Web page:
How To Prepare Your Home for Winter

Before you know it, the Appalachian mountains will shed their vibrant leaves of autumn and signal the beginning of winter. Cold weather and snow definitely means hot cocoa and cider, but it can mean a skyrocketing heat bill and hidden water damage for homeowners.

Here are 9 quick and easy tips that can help you save money and protect your home for winter.

1. Insulate Your Water Heater and Pipes

Keeping your water heater hot can be a challenge as the temperature drops. Thankfully, there are two cheap DIY solutions to keep your bills from skyrocketing.

  • If your water heater is exposed to cold or is not pre-insulated (consult your owners manual first to see if this practice is safe for your unit), you can wrap insulation around your water heater to keep cold air at bay. Do not cover burner access on propane or gas heaters.
  • Cover exposed hot water pipes with snap-on foam sleeves. You can find these at your local hardware store, just make sure you bring your measurements with you.

Bonus: You can lower your hot water temperature during the winter. Lowering it by 10-20 degrees (stay at about 120 degrees Fahrenheit) will still provide water hot enough to wash dishes and take showers while saving you some extra cash.

2. Install Door Sweeps

Door sweeps are strips of flexible plastic that adhere to the bottom of your doorframe and prevent unwanted cold air from seeping into your house. They are available at most home appliance stores and online.

3. Weatherstrip to Plug Household Drafts

Grab a candle, pencil, notebook, and some caulk/sealer and start examining your home for small drafts that are letting in cold air. Check areas like your garage, windows, attic, siding, and vents. Hold a lit candle to the area (be careful not to burn yourself or any household items) and take note if the flame is affected by any leaking air. Weatherstripping can reduce drafts from windows. You may need to call a professional for large drafts or hard to reach areas.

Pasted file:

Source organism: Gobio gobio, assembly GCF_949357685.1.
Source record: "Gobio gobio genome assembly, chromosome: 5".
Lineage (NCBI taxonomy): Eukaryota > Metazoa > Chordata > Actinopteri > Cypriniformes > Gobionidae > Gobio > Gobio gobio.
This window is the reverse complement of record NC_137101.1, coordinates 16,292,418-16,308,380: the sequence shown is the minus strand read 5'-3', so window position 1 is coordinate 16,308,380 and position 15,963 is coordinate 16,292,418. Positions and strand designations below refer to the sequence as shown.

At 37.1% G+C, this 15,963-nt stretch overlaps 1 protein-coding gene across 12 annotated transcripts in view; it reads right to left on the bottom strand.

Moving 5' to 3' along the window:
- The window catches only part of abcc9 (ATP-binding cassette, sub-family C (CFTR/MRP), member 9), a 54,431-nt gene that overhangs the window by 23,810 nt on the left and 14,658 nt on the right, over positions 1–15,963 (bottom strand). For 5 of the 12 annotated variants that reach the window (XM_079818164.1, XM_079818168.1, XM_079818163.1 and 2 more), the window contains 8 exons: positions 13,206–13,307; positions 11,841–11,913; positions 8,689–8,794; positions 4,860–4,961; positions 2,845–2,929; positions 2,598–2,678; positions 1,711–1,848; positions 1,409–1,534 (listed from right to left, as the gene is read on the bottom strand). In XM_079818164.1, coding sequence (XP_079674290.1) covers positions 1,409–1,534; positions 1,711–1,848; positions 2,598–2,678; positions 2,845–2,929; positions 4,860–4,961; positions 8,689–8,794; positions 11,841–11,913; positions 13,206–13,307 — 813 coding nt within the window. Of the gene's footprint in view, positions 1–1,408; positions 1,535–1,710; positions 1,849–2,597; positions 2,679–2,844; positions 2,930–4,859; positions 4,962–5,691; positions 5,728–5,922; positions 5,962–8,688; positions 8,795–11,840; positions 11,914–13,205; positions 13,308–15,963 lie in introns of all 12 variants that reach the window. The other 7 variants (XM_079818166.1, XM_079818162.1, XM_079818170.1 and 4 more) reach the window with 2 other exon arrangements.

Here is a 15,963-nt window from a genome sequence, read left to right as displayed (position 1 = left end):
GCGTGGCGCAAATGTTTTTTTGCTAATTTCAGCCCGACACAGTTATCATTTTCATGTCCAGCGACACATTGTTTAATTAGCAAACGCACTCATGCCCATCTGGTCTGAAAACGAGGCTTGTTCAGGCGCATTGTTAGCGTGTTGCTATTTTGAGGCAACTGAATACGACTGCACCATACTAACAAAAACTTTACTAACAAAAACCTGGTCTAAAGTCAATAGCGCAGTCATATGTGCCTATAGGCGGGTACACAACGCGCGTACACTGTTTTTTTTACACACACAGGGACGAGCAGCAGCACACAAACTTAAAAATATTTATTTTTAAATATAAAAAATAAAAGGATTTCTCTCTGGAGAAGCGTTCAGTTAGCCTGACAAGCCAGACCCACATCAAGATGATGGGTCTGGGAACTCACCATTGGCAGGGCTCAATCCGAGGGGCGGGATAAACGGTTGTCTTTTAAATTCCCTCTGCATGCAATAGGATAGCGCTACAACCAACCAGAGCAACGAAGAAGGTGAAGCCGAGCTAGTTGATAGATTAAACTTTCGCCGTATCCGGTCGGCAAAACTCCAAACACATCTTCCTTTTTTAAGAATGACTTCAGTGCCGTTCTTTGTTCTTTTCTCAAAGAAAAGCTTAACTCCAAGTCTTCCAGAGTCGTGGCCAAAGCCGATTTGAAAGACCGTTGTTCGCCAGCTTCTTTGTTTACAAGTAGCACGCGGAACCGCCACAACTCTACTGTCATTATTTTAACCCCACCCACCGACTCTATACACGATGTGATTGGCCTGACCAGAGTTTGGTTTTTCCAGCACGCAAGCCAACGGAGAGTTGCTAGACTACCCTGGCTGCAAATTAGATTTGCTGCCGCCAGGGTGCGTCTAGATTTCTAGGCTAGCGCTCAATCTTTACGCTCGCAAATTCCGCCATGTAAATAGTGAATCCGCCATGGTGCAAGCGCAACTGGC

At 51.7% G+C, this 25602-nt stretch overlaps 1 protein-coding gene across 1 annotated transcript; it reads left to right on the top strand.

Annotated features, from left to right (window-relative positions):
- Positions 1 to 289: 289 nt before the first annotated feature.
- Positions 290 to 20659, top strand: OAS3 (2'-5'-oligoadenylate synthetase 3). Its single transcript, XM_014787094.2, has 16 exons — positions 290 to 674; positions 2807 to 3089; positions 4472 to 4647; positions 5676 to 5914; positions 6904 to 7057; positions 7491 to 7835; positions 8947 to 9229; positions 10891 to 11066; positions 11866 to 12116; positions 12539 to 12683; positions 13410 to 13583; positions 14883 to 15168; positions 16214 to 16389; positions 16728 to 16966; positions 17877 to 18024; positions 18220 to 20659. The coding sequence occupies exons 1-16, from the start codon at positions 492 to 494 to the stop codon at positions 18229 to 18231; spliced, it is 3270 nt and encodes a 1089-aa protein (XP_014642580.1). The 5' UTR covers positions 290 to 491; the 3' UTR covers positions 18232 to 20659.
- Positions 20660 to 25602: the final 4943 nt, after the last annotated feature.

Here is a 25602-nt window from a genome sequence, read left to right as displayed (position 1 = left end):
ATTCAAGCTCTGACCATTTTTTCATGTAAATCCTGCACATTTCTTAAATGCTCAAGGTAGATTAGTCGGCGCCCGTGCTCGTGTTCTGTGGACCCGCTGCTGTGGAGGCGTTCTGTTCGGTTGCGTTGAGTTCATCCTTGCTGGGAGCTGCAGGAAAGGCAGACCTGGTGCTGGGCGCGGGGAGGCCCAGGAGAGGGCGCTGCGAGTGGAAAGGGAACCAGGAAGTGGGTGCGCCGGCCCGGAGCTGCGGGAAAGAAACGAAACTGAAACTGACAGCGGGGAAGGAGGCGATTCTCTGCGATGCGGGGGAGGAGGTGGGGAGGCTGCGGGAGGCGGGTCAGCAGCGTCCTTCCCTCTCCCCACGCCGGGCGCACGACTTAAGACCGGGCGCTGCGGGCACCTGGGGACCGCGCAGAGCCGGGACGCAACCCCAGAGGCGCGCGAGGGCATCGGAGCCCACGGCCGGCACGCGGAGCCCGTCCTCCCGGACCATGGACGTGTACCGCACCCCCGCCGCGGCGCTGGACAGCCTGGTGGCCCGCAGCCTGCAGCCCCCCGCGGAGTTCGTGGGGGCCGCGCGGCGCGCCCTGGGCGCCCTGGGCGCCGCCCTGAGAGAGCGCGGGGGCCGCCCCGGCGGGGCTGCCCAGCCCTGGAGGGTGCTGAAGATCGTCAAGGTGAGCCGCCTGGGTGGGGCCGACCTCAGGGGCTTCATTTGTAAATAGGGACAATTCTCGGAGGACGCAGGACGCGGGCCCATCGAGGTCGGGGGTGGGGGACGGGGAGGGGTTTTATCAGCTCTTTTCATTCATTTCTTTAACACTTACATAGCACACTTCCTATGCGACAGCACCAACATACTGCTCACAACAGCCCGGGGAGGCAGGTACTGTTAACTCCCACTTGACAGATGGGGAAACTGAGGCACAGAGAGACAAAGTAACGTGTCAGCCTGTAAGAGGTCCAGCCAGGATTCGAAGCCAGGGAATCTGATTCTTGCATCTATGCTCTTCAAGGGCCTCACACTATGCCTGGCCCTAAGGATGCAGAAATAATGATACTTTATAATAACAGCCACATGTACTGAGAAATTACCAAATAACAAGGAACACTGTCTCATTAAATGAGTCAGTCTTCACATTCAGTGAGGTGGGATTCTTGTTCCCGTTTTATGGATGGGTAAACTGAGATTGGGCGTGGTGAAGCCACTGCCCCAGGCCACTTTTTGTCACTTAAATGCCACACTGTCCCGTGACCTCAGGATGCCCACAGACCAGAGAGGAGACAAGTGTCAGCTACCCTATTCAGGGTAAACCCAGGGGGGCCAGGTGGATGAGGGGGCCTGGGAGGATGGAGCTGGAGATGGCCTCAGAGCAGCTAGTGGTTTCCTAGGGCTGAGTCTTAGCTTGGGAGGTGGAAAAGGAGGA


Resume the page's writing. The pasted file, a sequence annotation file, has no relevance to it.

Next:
4. Reverse Ceiling Fans

Fans can run clockwise or counter-clockwise. Setting a fan to rotate clockwise at a slow speed for the winter will pull cold air up and push rising hot air back to the ground. This can be controlled by manually flipping a switch at the base of a fan or, in some cases, with a remote.

MMB: Protection for Your Personal Assets

5. Clean Your Gutters

Clogged gutters will retain water for a long time. This can quickly turn into a big problem when the temperature drops below freezing. Gutters can freeze and block water that can seep into your house. In severe cases, clogged gutters can become too heavy and break. Cleaning out your gutters regularly will prevent unnecessary damage to your home.

6. Prevent Ice Dams

During the winter months, heat can escape your house and melt snow on your roof. Sometimes the melted snow refreezes and causes ice dams that can leak water into your home and weaken your roof. Check your roof while cleaning out your gutters, and have a professional regularly check your roof to prevent severe water damage.

7. Stop Frozen Pipes!

To prevent frozen pipes, cut off water to exterior faucets that are not in use during the winter. For inside pipes make sure you leave your faucet dripping as the temperature drops to freezing, even if you are leaving your home.

8. Trim Nearby Trees

Midway into winter, the trees and shrubs around your house will become dormant and lose their leaves. If snow accumulates on the branches, the weight can cause the tree to fall, possibly damaging your home. To help keep your trees alive and your home protected, trim any branches that could fall or make contact with your house while they are dormant.

9. Clean Out Your Chimney

Annually cleaning the ash and residue out of your chimney can prevent unwanted fires and carbon monoxide poisonings.

If you have questions about protecting your home from water or fire damage, contact McInturff, Milligan & Brooks via the form below or at (423) 639-5171. We can help you figure out what is best for you.

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